Shirakawa’s thinking goes like this: Corporate savings have swelled since Prime Minister Shinzo Abe came to power at the end of 2012 and unleashed fiscal stimulus and unprecedented monetary easing via the Bank of Japan. The ultra-loose policy weakened the yen, boosting profits for exporters. These earning must now be put to work. Kozo Yamamoto, one of the key members of Abe’s brains-trust of reflationist advisers, thinks the idea is worth looking at. This month he called for more fiscal stimulus, a fresh round of easing from the central back and the consideration of a tax on corporate cash. Imposing a 2% levy tax on cash and deposits of non-financial corporations could spur them to redirect enough money into investment to boost GDP by 0.9%, according to one scenario explored by Shirakawa.

That’s a significant bump given that GDP is likely to expand about 0.5% this calendar year, based on the median of forecasts compiled by Bloomberg. Meanwhile, the BOJ’s preferred inflation gauge is hovering around zero. Businesses remain wary of boosting investment, given Japan’s low growth rate and the likelihood that the market for goods and services will contract as the population ages and declines. While ruling party lawmakers responsible for tax policy say they’re not currently looking at this option, the BOJ’s recent adoption of negative interest rates may open the door wider than ever before. By introducing the concept of a tax on savings – if only, for now, on a portion of cash that financial institutions park at the central bank – the move could in time spur a broader debate about fiscal measures to force companies to spend more.

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Follow the money.

US Oil Megaprojects Dreamed Up a Decade Ago Thrive Amid Price Slump (BBG)

Oil production in some of the riskiest, highest-cost regions of North America is still thriving, even as the worst slump in a generation takes a bite out of U.S. shale. Onshore U.S. output is poised to drop 22% from last year through 2017, according to the Energy Information Administration. However, new volumes coming on stream from developments envisioned years ago in Canada’s oil sands and the U.S. Gulf of Mexico are limiting North America’s total production decline. Exxon Mobil is among companies bringing platforms online in the U.S. Gulf of Mexico from discoveries made in the past decade, which will help boost offshore output by 18% from last year to a record high in 2017, the EIA forecast this month. In the oil sands, developers including Canadian Natural Resources are also expanding projects, leading to a 16% increase over the same period, Canadian Association of Petroleum Producers data show.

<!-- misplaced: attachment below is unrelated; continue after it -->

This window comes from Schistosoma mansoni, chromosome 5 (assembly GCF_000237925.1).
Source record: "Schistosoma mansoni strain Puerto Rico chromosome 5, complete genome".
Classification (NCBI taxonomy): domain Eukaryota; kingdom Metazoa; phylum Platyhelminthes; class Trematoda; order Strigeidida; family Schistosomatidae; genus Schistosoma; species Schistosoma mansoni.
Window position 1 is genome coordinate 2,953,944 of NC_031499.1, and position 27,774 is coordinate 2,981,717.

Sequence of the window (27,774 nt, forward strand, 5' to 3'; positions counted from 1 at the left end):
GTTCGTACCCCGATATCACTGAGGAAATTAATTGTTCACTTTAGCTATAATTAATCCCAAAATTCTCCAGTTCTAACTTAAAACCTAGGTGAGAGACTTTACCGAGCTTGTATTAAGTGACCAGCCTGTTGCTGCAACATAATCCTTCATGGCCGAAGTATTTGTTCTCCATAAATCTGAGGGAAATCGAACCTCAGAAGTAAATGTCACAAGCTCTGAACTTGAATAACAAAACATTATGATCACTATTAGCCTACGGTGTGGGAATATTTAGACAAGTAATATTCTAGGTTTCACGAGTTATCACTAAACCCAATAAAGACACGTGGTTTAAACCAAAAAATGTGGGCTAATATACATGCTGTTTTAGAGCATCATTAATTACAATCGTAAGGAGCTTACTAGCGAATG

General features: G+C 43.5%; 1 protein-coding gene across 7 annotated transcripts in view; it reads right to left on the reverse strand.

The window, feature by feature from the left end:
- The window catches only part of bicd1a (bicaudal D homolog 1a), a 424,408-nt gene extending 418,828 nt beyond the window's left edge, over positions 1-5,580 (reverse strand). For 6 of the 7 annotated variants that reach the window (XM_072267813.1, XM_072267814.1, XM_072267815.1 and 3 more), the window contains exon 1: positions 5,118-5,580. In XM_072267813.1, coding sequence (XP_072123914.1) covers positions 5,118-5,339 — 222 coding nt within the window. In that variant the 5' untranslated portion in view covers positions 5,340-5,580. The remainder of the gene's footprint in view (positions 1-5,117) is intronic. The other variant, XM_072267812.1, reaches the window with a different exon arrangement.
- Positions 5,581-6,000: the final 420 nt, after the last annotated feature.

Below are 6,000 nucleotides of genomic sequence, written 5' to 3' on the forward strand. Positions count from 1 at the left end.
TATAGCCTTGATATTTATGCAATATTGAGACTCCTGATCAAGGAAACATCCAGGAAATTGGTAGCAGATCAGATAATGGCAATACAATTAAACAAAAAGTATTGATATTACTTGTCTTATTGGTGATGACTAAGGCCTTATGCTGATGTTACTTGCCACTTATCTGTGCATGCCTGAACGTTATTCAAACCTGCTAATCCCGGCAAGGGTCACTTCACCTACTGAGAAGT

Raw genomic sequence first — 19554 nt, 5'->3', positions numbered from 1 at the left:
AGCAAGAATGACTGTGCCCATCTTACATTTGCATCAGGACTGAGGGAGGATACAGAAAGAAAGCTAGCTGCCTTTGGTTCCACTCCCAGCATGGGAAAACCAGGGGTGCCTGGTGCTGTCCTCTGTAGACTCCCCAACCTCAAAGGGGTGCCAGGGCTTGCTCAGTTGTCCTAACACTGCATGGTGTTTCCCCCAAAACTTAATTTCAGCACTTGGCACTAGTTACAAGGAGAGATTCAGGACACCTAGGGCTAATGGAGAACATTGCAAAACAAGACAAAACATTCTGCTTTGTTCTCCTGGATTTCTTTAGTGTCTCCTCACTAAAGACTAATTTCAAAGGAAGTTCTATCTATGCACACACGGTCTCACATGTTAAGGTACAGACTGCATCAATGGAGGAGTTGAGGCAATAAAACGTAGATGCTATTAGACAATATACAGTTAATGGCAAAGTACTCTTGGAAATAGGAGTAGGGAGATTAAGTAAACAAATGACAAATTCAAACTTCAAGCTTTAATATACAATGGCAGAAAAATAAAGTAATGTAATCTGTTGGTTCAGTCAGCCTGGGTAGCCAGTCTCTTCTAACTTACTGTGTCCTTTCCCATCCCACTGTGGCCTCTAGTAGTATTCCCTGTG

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Chicken and egg.

Will the Fossil Fuel Industry Take the Rest of the Economy Down With It? (Ahmed)

[..] Some analysts believe the hidden trillion-dollar black hole at the heart of the oil industry is set to trigger another global financial crisis, similar in scale to the Dot-Com crash. Jason Schenker, president and chief economist at Prestige Economics, says: “Oil prices simply aren’t going to rise fast enough to keep oil and energy companies from defaulting. Then there is a real contagion risk to financial companies and from there to the rest of the economy.” Schenker has been ranked by Bloomberg News as one of the most accurate financial forecasters in the world since 2010. The US economy, he forecasts, will dip into recession at the end of 2016 or early 2017. Mark Harrington, an oil industry consultant, goes further. He believes the resulting economic crisis from cascading debt defaults in the industry could make the 2007-8 financial crash look like a cakewalk.

“Oil and gas companies borrowed heavily when oil prices were soaring above $70 a barrel,” he wrote on CNBC in January. “But in the past 24 months, they’ve seen their values and cash flows erode ferociously as oil prices plunge—and that’s made it hard for some to pay back that debt. This could lead to a massive credit crunch like the one we saw in 2008. With our economy just getting back on its feet from the global 2008 financial crisis, timing could not be worse.” Ratings agency S&P reported this week that 46 companies have defaulted on their debt this year—the highest levels since the depths of the financial crisis in 2009. The total quantity in defaults so far is $50 billion. Half this year’s defaults are from the oil and gas industry, according to S&P, followed by the metals, mining and the steel sector. Among them was coal giant Peabody Energy.

Despite public reassurances, bank exposure to these energy risks from unfunded loan facilities remains high. Officially, only 2.5% of bank assets are exposed to energy risks. But it’s probably worse. Confidential Wall Street sources claim that the Dallas Fed has secretly advised major U.S. banks in closed-door meetings to cover-up potential energy-related losses. The Fed denies the allegations, but refuses to respond to Freedom of Information requests on internal meetings, on the obviously false pretext that it keeps no records of any of its meetings. According to Bronka Rzepkoswki at advisory firm Oxford Economics, over a third of the entire U.S. high yield bond index is vulnerable to low oil prices, increasing the risk of a tidal wave of corporate bankruptcies: “Conditions that usually pave the way for mounting defaults—such as growing bad debt, tightening monetary conditions, tightening of corporate credit standards and volatility spikes – are currently met in the U.S.”